Updated: Oct 3, 2020
'You despise the things about others are the things you hate about yourself'
I didn't realize how true this statement was until a close friend encountered about my relation with another friend of mine, let's call the later Derek for the time being.
Have time for a little backstory?
Derek and I went through a lot together and even though we were not best friends per se we were inseparable at a point of time. Things changed though, I had to switch cities and as a result, we lost contact.
But that was not the end of our story, phase two began when circumstances put us back together after a year and at that time I realized that our bond isn't the same anymore.
This was pretty unusual for me as I've always been good at reconnecting with people who were important to me. There have been instances where I have ghosted my best friend for months but in the end, we've always found our way back to each other. Sadly, things were different this time.
Things weren't bad because we've evolved but because I had this seething resentment towards him which was completely unjustified but beyond my control.
I started to get irritated by the little things he did and said, I hated him for having opinions. I am usually not unreasonable enough to not respect someone else's perspective toward things but in this case, I was the most unaccommodating person you'll find.
Things got so bad that I was letting my personal opinions affect our work relationship.
Back to the conversation
Back to the scenario where my nosy little friend wasn't satisfied with my answer,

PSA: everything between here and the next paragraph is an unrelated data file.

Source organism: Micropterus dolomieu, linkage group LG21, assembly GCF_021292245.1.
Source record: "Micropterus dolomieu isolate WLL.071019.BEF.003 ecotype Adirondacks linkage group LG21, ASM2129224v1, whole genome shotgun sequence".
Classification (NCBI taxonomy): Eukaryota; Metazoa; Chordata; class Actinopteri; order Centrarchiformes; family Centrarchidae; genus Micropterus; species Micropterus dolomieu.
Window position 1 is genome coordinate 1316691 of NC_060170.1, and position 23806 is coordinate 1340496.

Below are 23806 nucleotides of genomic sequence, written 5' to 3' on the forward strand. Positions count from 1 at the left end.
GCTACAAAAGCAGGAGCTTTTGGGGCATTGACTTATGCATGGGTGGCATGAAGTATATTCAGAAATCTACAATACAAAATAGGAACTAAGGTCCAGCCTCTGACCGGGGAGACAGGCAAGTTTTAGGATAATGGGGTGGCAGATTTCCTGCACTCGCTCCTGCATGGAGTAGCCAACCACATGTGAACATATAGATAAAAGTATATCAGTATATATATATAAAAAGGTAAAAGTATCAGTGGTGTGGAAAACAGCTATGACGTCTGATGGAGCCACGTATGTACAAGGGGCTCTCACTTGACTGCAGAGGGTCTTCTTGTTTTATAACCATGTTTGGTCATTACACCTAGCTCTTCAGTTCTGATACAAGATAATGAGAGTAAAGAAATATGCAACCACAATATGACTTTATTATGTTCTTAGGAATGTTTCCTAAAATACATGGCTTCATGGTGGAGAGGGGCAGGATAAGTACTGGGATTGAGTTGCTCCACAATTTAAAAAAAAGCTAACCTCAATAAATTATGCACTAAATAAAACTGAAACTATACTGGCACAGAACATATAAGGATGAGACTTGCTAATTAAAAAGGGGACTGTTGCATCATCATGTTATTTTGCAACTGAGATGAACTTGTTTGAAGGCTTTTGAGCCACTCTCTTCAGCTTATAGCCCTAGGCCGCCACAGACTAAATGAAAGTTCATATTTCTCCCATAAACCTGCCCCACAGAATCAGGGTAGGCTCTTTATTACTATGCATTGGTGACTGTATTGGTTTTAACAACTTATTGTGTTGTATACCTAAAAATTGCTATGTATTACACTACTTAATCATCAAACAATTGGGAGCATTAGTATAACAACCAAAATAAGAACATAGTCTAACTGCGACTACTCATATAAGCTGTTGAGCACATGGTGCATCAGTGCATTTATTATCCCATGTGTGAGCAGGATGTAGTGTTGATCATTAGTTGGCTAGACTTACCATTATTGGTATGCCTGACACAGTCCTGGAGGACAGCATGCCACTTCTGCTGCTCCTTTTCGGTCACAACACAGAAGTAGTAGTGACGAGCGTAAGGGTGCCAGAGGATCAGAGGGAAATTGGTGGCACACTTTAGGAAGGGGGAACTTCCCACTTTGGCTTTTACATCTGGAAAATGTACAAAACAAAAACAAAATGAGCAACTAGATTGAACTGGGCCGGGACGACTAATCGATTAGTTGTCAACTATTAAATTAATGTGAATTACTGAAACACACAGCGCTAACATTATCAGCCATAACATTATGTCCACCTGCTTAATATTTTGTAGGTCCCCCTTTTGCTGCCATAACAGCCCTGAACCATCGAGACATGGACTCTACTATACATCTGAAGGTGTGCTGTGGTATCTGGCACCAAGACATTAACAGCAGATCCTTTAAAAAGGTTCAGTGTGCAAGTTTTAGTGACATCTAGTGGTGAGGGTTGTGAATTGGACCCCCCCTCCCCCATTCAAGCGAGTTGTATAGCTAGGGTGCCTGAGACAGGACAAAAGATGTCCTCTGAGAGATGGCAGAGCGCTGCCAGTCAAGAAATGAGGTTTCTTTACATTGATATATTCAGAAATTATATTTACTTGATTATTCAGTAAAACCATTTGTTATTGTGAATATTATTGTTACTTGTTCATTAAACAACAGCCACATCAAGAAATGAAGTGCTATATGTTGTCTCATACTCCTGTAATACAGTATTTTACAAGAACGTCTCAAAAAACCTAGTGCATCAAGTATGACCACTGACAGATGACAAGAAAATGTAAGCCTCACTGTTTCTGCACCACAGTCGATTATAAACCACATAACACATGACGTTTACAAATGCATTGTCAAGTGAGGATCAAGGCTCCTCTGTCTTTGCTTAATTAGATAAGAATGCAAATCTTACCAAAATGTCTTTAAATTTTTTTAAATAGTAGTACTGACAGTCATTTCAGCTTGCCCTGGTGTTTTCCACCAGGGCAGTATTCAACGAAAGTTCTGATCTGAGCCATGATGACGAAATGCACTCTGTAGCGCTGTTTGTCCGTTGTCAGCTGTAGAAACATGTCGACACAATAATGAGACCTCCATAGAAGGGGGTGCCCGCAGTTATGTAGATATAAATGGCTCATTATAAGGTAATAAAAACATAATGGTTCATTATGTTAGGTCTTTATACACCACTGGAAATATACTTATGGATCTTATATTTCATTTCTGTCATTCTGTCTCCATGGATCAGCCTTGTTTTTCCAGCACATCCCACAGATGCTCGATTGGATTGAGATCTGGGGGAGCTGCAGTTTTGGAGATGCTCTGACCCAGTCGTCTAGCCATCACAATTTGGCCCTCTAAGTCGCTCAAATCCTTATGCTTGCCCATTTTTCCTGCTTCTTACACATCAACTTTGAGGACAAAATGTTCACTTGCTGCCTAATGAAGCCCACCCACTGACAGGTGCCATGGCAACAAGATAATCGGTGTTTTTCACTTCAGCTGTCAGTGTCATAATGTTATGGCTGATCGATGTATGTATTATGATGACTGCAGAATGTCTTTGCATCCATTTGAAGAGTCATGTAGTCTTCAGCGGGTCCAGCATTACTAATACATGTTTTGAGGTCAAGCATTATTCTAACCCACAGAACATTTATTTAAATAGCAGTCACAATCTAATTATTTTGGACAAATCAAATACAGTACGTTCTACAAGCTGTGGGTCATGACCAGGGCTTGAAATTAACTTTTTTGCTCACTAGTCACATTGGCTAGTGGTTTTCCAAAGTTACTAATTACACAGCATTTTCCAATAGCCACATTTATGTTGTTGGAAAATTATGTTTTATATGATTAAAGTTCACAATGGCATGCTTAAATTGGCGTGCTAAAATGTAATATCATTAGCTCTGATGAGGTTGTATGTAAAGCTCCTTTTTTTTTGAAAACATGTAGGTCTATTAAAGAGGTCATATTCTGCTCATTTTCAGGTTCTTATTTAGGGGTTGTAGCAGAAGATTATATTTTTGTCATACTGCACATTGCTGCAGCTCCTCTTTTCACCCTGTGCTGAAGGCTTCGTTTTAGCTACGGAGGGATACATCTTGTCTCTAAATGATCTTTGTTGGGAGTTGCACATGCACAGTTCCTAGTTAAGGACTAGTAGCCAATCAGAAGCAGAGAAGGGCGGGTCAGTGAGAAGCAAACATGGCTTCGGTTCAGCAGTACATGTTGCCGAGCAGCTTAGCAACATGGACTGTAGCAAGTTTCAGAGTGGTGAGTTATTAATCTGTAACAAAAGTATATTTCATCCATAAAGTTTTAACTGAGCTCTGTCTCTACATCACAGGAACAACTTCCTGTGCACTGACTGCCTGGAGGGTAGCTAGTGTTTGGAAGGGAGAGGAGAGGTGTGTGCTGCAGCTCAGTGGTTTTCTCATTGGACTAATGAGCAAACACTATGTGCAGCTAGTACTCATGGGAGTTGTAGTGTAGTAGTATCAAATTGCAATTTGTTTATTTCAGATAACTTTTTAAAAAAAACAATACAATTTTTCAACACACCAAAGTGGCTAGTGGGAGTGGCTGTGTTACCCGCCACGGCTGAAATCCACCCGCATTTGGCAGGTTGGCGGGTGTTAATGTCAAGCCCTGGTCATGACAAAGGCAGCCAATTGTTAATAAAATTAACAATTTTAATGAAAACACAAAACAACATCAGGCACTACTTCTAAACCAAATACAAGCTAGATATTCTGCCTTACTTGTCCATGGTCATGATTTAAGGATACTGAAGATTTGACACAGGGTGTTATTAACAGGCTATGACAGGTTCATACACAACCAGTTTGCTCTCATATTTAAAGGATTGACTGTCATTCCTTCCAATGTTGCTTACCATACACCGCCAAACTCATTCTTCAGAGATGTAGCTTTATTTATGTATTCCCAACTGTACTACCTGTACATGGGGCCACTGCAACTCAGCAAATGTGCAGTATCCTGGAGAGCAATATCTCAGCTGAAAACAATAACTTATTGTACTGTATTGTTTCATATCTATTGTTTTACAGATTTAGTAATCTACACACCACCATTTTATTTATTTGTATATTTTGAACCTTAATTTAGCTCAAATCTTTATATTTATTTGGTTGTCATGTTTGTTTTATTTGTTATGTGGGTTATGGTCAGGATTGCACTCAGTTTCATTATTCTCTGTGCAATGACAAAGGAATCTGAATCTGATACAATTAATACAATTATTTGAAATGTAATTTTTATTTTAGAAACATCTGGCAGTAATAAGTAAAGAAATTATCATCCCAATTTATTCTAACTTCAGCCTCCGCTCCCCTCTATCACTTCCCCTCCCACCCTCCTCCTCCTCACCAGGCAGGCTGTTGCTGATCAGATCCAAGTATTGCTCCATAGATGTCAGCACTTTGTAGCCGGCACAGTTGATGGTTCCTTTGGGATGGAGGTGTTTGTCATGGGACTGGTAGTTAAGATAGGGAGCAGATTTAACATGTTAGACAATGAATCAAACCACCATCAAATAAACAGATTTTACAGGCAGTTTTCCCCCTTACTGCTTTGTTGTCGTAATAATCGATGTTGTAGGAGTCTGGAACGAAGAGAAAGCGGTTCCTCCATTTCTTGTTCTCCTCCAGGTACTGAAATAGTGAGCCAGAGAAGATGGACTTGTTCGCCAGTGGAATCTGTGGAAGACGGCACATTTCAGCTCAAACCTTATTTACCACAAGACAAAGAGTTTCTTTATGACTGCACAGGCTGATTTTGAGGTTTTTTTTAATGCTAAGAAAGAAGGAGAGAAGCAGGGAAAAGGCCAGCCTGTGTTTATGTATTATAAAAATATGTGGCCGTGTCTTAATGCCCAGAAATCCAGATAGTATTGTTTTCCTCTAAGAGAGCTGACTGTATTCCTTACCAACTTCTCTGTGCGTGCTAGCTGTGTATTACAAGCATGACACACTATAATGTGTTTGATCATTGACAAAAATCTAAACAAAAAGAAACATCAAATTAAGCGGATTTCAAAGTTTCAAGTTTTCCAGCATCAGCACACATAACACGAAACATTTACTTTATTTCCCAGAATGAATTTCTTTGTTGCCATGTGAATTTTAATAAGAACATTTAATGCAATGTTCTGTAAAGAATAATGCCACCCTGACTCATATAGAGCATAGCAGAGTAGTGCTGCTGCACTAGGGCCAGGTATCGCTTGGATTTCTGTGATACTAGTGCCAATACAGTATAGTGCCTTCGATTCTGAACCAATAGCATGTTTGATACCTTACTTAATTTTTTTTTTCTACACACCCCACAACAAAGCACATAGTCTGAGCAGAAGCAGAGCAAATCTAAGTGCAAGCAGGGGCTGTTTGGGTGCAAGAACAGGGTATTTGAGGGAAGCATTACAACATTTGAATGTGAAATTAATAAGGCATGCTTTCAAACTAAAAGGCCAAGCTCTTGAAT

which was "We aren't friends anymore, I don't like him now." So, he decided to drop the bomb and ask "Why? Did something happen?". I wanted to say yes but the answer was a big fat "NO", the reality was that I hated a person I previously loved for no damn reason.
My friend realized that it bothered me and we decided to go over the possibilities for this unexplainable rage. We crossed over several possibilities ranging from a change in his behavior to changes in my preferences but what finally made the cut left me sobbing and my friend comforting me (that's what you get for being nosy)
Enough of the anecdote and into the realization
In the words of Carl Jung
“Everything that irritates us about others can lead us to an understanding of ourselves”.
I realized that the reason that I loathed Derek had nothing to do with him and everything to do with me.
Simplifying the situation:
During the first phase of our friendship when we are inseparable, things were easy.
I was in a great place in my life and was completely satisfied with who I was and what I was doing.
As compared to the second phase when the hatred emerged.
This time both of us had a lot on our plates, though the components of the plates varied the concern towards those components were the same. I was stressing about the future while not giving enough time to things that mean the world to me and was being overprotective about my personal space. I was confused and doubtful about my choices and ended up constantly ranting to my friends about everything.
I have become a person that I preached people to not become all my life.
It was sad but true and projecting that I realized that Derek has had the same experience. He was displaying a similar behavioural pattern as he was stuck in the same situation and that is why I hated him.